4. Some of your colleagues, Blake, are very confident in the ability of the SM to predict phenomena, but at the same time find it dissatisfying on aesthetic grounds. Too many arbitrary parameters. The DVD’s I have express that point of view more than once. We will get into the question of measuring proton decay and why that research program is under way, but NP-complete problems are out. This bunch hasn’t mastered trig, much less calculus. My vision of the curriculum is more along the lines of “Hey, let’s compare changing models of the atom” and “energy is quantized” and “quarks are a deeper level of structure proposed by the SM”, etc. All conceptual stuff. Last week I had them derive a wavelength from the frequency and vice versa, and you would’ve thought blood was being extracted.

  5. I think most physicists who deal with it find the Standard Model æsthetically deficient. But once those parameters are adjusted, dang, does the model ever work well. I was just recently looking something up in Zwiebach’s First Course in String Theory (2004), so that book happens to be close at hand. Page 337 reads,

    The gauge group and the matter content of the Standard Model may seem to you rather intricate or perhaps even cumbersome. But this set of particles and interactions in fact provides a rather economical description of an extremely large number of experimental results obtained over the past few decades. The Standard Model of particle physics is indeed a magnificent accomplishment. It is not a final theory of particle physics, nor is it a complete one, but it seems certain that the Standard Model must appear in the low energy limit of any correct unified theory of all interactions. It is in this sense that the Standard Model of particle physics has become a permanent part of our knowledge about the physical world.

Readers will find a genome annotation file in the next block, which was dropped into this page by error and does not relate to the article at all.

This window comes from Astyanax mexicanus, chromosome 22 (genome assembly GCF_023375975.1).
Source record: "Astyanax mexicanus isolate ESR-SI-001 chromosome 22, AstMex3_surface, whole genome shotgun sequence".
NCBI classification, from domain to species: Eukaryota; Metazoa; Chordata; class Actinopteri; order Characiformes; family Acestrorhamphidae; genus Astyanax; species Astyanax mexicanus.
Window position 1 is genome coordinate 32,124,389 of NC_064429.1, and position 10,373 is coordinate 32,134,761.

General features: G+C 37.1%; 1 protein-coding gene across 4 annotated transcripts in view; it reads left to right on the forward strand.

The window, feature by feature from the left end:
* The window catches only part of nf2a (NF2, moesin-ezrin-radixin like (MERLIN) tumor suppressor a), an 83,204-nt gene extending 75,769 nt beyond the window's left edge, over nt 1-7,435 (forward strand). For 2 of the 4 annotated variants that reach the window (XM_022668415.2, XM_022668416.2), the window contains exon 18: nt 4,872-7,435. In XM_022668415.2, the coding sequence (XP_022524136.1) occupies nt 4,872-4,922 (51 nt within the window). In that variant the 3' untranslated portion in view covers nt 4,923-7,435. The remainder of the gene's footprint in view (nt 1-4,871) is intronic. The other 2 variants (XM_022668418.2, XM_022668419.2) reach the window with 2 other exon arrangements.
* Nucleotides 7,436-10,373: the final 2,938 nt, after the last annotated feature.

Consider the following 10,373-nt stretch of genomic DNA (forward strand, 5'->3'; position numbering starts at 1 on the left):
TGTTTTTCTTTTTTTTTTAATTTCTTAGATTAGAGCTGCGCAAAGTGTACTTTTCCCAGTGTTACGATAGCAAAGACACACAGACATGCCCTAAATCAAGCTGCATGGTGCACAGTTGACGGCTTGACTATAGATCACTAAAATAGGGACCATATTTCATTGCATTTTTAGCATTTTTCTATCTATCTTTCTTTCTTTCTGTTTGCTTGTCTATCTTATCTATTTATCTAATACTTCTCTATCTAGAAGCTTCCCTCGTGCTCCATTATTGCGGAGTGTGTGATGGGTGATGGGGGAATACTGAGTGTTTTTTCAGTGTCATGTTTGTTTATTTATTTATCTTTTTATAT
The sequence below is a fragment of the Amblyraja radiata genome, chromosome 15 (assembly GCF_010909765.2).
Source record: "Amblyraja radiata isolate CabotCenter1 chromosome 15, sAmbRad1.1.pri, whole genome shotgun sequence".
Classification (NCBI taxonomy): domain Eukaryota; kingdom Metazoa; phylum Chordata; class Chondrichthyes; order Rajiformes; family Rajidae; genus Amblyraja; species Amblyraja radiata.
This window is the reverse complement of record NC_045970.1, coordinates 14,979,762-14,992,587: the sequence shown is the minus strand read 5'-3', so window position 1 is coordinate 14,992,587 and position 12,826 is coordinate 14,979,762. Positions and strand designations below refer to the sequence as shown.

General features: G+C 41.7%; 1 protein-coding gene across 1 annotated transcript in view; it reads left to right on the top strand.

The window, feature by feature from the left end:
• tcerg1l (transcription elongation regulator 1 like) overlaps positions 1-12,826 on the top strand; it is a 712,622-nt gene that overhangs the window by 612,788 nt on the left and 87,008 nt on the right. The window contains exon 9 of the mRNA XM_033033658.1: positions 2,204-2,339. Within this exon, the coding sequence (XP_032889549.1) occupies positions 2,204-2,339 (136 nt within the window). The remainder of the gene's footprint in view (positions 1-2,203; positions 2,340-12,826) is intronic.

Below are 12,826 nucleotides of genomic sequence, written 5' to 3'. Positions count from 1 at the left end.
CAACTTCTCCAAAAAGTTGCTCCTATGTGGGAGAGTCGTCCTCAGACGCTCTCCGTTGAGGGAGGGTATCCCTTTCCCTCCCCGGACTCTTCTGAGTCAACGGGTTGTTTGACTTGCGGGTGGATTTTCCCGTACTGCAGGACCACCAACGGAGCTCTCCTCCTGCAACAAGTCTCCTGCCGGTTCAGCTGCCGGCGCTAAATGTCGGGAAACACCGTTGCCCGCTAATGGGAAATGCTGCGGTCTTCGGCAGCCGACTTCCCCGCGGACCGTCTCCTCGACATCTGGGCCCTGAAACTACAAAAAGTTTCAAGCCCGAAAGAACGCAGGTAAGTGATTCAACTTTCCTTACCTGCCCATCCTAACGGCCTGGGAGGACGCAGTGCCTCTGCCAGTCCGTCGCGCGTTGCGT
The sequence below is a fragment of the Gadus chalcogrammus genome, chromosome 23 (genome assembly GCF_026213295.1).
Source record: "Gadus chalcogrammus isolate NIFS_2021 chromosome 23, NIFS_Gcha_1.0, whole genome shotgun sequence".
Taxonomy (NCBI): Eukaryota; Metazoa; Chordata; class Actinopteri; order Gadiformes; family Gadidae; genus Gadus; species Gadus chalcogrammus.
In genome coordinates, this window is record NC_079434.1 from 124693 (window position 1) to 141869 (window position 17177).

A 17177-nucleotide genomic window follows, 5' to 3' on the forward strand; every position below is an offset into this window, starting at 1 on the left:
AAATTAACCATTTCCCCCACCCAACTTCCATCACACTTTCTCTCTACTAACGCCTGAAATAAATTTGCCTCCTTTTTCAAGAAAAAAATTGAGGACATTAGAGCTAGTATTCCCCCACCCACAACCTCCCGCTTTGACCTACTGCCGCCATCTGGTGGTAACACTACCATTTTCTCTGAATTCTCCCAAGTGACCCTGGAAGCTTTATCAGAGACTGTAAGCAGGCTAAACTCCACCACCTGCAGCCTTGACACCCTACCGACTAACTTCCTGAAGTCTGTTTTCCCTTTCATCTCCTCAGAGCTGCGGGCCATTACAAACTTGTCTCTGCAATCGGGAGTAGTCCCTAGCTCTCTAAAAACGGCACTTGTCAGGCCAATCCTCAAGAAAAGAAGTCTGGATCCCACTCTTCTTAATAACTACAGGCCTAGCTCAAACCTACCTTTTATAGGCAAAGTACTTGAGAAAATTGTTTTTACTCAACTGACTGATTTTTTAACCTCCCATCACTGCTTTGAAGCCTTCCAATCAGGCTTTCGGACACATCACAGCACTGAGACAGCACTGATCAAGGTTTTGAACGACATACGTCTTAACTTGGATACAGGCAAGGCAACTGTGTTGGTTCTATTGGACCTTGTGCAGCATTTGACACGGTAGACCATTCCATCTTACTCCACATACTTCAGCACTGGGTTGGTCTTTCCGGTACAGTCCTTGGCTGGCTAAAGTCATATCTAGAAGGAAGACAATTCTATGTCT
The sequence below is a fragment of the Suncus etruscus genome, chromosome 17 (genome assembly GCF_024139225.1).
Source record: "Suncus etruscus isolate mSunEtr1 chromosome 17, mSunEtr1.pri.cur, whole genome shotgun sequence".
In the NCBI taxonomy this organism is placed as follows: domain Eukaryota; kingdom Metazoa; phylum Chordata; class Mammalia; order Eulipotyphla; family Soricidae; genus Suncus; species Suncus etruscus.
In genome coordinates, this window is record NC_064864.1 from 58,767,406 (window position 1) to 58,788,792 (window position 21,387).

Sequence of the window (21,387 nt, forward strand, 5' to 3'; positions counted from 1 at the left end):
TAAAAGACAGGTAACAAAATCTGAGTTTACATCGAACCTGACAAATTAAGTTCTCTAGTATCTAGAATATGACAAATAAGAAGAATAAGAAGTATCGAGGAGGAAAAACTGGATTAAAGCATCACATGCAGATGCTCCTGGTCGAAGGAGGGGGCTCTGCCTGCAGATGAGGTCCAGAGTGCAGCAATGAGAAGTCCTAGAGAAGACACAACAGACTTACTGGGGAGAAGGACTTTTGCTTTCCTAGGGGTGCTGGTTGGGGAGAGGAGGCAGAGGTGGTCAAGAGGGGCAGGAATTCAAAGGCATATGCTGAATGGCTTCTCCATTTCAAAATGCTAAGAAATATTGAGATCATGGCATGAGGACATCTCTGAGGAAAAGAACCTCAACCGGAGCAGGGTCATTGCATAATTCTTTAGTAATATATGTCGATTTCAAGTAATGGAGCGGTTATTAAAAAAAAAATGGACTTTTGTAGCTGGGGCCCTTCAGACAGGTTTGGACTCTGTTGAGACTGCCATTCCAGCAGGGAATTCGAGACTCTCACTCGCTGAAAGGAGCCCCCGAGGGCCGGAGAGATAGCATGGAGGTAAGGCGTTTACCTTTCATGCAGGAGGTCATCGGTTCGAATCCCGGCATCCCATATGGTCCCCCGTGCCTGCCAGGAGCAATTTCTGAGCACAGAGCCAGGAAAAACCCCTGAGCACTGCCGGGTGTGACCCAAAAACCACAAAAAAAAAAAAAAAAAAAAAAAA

I have the feeling I’ve quoted this passage before, somewhere on the Internets; to my knowledge, this summarizes pretty well the views of the physicists I’ve met, and I’ve never seen an indication that this position is a controversial one.

    Now, explaining what a “low energy limit of any correct unified theory” means . . . or illustrating the difference between æsthetically pleasing and displeasing mathematics . . . to an audience that’s still struggling to remember which is sine and which is cosine . . . well, that’s a challenge best left to the interested reader as an exercise. (-;

    I haven’t read Oerter’s The Theory of Almost Everything: The Standard Model, the Unsung Triumph of Modern Physics (2006), but it looks like a worthwhile semi-popularization to pick up.

  6. I’m having my kids read some passages from Feynman lectures to see if they can understand how earlier models (like Newtonian mechanics) are still useful limiting cases of the theory we don’t have yet. The news that the model is known to be deficient, no matter how much repeated, still scandalizes the sheep among them who do not wish to think, but merely to know. As if the goal of science was merely knowledge.